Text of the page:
Category: Law School (Scholarship)

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Using Contracts in the Real World in the Classroom

Aside from the deeper theoretical questions that Prof. Cunningham raises about contract theory in Contracts in the Real World,  the heart of the book is in its fun, rollicking, and thoroughly modern examples.

Every contracts professor should take a look at this book to glean ideas for real-world examples and hypotheticals.  Even if your textbook is stuck in the world of itinerant homesteaders, ships using astrolabes for navigation, and delayed industrial components (shout out to Kirksey, Raffles, and Hadley v. Baxendale!), your students will appreciate the use of some fun celebrity stories to liven up the classroom discussion.

The last time that I taught Contracts, for example, I did a series of hypotheticals based on Charlie Sheen’s contractual troubles.  Based on Prof. Cunningham’s materials, I was able to structure some hypotheticals based on Sheen for my unit on conditions.    The students seemed to appreciate it, and in fact, I have asked a student from my class last year to share her impressions with our blog readers. It appears here

 

Miriam Cherry is Professor of Law at Saint Louis University School of Law.  Some of her scholarship can be found at this link on SSRN.

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Modern Technology: A Disruptive Influence on Contract Doctrine?

In my view, modern technology has exacerbated the doctrinal tensions within contract law.  Currently, clickwraps and browsewraps stretch the notion of mutual assent to its extreme, perhaps warping it in the process.

The recent literature on form contracting online has been substantial.  While some of this literature sees online contracting as a natural inheritance to traditional contract law doctrine, other commentators have argued that contracting online has distorted the doctrine.

In Contracts in the Real World, Prof. Cunningham attempts to reconcile two recent cases, Specht v. Netscape and Pro-CD v. Zeidenberg, as part of his treatment of the theme of contract formation and mutual assent.  As much as he tries, to me the cases still seem to be in conflict.

And if that weren’t enough, two well-known additional cases that dealt with late-arriving terms inside a computer box, Hill v. Gateway and Klocek v. Gateway, blatantly contradict each other, with contrary holdings on virtually identical facts.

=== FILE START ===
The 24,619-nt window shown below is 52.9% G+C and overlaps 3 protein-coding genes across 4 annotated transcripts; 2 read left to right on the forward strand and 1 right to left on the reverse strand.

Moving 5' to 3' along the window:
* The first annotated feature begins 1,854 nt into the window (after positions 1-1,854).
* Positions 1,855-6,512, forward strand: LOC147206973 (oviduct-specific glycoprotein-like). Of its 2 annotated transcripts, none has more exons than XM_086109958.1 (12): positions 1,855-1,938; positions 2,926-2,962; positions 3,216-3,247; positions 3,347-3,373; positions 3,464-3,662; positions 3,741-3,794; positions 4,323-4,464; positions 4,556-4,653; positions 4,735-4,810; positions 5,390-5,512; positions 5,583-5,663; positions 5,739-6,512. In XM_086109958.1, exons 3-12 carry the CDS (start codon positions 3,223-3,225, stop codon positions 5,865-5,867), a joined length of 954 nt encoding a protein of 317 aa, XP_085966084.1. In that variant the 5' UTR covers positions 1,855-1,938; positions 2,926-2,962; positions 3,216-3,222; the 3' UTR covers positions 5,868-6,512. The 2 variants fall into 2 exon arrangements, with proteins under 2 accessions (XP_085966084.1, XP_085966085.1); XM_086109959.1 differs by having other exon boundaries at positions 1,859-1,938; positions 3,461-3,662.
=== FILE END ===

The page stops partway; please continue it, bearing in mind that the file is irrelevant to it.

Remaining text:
In my mind, these contradictions reveal a mismatch in the doctrine and the reality on the ground.  If there is no way for consumers to read or understand, or perhaps even see these clickwrap agreements, it hardly seems fair to bind consumers to them.  As seen above, however, this leads to contradictory rulings.

Inconsistent holdings create the appearance of an arbitrary justice system, and these disputes, which are governed by the Uniform Commercial Code, should turn out in a uniform manner.  When they do not, it only intensifies the debate about how to deal with online contracting and adhesion contracts online.

As we all continue to click our way through countless EULAs and are told that we are subject to “terms and conditions” that no reasonable consumer has had the time to read,  I do not believe that it is enough to hope that antiquated laws will handle new situations.

Instead, I would suggest that we need to continue to build on the wisdom of contract law.  While there is much to celebrate in the received wisdom of ancient doctrines, we must also recognize that it is the common law’s dynamism and adaptability that have led to its genius.

 

Miriam Cherry is Professor of Law at Saint Louis University School of Law.  Some of her scholarship can be found at this link on SSRN.

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Contracts in the Real World – At Last, a Book for Modern Minds

In a world where contract law, as typically taught, has one foot in the quicksand of the past, Lawrence Cunningham’s Contracts in the Real World is a most welcome and liberating alternative.  Just consider the domain of what is commonly offered up:

* sales of “Blackacre” circa the 18th and 19th centuries,

* sailing ships destined for Liverpool circa 1864,

* carloads of Mason green fruit jars circa 1899,

* a promise to pay ₤100 to anyone who contracted the flu after using a “Carbolic Smoke Ball,” circa late 19th century,

* a 12-word “contract of sale” penned on the back of a “counter check,” circa early 1950s,

* a material breach case about a dispute over the brand of pipe (Reading or Cohoes) to be used in the construction of a home (circa early 1920s),

* representations made in 1959 in connection with a grocery “chain” begun in 1922 (by 2010 the “chain” was down to a lone store in Green Bay, Wisc.),

* promises re an option to buy a ranch, circa 1960s, and

* a 1965 contract involving the 78 year-old actress Shirley MacLaine (co-star of the 1960 movie The Apartment).

One need not be wed to Henry Ford’s maxim that “history is bunk” to appreciate that much of what is presented in contracts casebooks is past tense, past perfect, and past its time.  While such an approach to teaching contracts may be a boon to slothful professors averse to updating their class notes, it does little to prepare today’s law students for the challenges facing them in the 2012 marketplace of digital deals.